Maximum Carnage is one of the first video games to be directly based on a comic book story, rather than simply using comics characters in a standard video game "action/adventure" plot. Many of the game's cutscenes feature semi-animated versions of art taken directly from the comics. It was also the first Spider-Man video game to receive a teen rating (while the SNES re-release version had a rating of K-A, the Genesis version was rated MA-13).

The game's soundtrack was written and produced by American rock group Green Jellÿ.[2] The title screen theme song appears as the first track on the band's 1994 album 333 as "Carnage Rules". Due to the limited storage capacity of SNES and Genesis cartridges, the soundtrack was not recorded music, but a computerized rendition of the songs. Additionally, an uncredited version of Black Sabbath's "The Mob Rules" appears in the soundtrack, during the boss battles against the super villains.


The game received "mixed or average" and "generally favorable" reviews. The reviewers of Electronic Gaming Monthly scored the SNES version a unanimous 5 out of 10, commenting that the appearances by other superheroes are "cool", but outweighed by the "sloppy" graphics and mediocre control.[5] The SNES version was also given a 3.45/5 from Nintendo Power.[6] Reviewing the Genesis port, GamePro commented that "all the graphics, features, and fighting action are identical on the Genesis version—unfortunately, so are the drawbacks that made this only an average SNES game". They elaborated that the game controls well but is overly long and repetitive due to the player character's limited selection of moves, the lack of objects to interact with, the low variety of enemies, and the similar look to all the backgrounds.[7]

Overall, critical reception of the game remarkably improved as the game received a cult following over later years, where it was praised for its inspired soundtrack, its fun, its faithful comic book adapting and the challenging difficulty, as well as the ability to switch between Spider-Man and Venom, as many called it "one of the best beat'em up games".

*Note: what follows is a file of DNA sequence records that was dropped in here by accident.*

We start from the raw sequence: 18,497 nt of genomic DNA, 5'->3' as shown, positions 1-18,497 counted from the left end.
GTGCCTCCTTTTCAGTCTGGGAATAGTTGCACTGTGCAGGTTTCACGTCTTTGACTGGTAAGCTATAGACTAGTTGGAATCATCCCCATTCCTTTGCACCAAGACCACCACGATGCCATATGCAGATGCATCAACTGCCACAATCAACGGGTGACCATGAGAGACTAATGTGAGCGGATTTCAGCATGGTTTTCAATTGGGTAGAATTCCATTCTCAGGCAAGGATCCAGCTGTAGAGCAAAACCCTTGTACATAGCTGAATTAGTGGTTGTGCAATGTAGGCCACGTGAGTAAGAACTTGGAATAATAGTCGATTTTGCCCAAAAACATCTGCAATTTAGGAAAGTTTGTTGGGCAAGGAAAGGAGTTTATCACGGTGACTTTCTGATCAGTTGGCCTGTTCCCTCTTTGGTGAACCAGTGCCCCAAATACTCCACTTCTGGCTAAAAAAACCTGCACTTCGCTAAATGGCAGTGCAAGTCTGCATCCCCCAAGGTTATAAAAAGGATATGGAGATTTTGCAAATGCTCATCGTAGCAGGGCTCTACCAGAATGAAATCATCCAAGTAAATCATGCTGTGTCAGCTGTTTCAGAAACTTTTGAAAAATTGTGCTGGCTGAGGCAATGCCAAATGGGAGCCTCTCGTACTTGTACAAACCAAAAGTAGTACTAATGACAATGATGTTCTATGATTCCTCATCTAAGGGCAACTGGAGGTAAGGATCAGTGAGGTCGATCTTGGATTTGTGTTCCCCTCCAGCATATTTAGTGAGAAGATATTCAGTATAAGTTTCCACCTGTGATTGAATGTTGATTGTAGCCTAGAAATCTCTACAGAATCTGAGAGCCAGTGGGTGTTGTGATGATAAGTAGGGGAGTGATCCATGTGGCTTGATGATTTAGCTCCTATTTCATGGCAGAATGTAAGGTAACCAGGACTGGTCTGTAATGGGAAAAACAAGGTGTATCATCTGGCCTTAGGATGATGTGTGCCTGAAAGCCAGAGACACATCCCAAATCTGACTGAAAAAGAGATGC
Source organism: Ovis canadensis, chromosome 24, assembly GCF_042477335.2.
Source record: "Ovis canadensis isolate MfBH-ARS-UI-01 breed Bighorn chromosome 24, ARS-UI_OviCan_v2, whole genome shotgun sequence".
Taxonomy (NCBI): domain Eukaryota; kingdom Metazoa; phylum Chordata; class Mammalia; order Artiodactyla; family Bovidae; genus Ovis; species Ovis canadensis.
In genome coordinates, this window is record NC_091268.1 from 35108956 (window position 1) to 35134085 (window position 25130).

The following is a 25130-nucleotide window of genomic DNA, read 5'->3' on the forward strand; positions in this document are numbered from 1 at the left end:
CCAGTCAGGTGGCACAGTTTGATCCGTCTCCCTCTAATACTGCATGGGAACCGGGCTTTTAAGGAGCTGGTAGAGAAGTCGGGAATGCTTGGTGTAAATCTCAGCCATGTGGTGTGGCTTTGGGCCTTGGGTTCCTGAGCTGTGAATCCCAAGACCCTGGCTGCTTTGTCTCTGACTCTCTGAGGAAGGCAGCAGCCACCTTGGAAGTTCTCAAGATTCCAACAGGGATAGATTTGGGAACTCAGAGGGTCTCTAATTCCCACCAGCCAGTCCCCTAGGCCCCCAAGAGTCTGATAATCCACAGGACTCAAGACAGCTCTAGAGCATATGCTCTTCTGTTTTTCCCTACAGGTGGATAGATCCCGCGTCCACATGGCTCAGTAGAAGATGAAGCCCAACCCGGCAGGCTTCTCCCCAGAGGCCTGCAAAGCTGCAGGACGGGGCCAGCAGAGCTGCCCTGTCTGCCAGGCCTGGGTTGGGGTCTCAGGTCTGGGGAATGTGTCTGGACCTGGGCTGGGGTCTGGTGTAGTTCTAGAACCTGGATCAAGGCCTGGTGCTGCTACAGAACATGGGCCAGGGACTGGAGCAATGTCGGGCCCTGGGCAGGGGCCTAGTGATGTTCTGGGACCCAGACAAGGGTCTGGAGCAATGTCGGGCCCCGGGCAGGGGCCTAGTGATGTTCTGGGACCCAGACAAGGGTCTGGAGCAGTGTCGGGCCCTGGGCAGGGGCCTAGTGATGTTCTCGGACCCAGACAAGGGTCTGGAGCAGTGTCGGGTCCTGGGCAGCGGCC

IGN gave the game a positive review, where they listed the game 85th in their "Top 100 SNES games of all time".[8] In 2013, Arcade Sushi ranked the game 8th on their "10 Best Retro Beat 'em Ups".[9] In 2018, Complex rated the game 63rd on their "The Best Super Nintendo Games of All Time".[10]

Comic book website CBR.com has given a more positive review about the game, calling it "the superhero game that changed and revolutionized the beat'em up genre and the superhero genre in a positive way, and becoming one of the great beat 'em up games of its era".

James Rolfe reviewed the game on his Internet series Angry Video Game Nerd. He considered the game to be decent, and was stunned to see that it was published by LJN, whose content he usually sees as terrible.


  1. ^ "Spider-Man and Venom: Maximum Carnage (SNES)". Neoseeker.com. 2012-09-11. Retrieved 2013-12-20.
  2. ^ "Cart Queries". GamePro. No. 66. IDG. January 1995. p. 12.
  3. ^ "Spider-Man & Venom: Maximum Carnage SNES review score". Archived from the original on 2019-05-14.
  4. ^ "Spider-Man & Venom: Maximum Carnage Sega Genesis Review Score". Archived from the original on 2019-02-27.
  5. ^ "Review Crew: Maximum Carnage". Electronic Gaming Monthly. No. 63. Ziff Davis. October 1994. p. 32.
  6. ^ "Spider-Man & Venom: Maximum Carnage for Super Nintendo". GameRankings. Retrieved 2013-12-20.
  7. ^ "ProReview: Maximum Carnage". GamePro. No. 75. IDG. December 1994. p. 108.
  8. ^ Top 100 SNES Games of All Time - IGN.com, retrieved 2021-01-26
  9. ^ Ledford, Jon (May 30, 2013). "10 Best Retro Beat 'Em Ups". Arcade Sushi. Retrieved 2022-01-09.
  10. ^ "The Best Super Nintendo Games of All Time". Complex. Retrieved 2022-01-31.
  1. ^ Released under the LJN brand name on the SNES.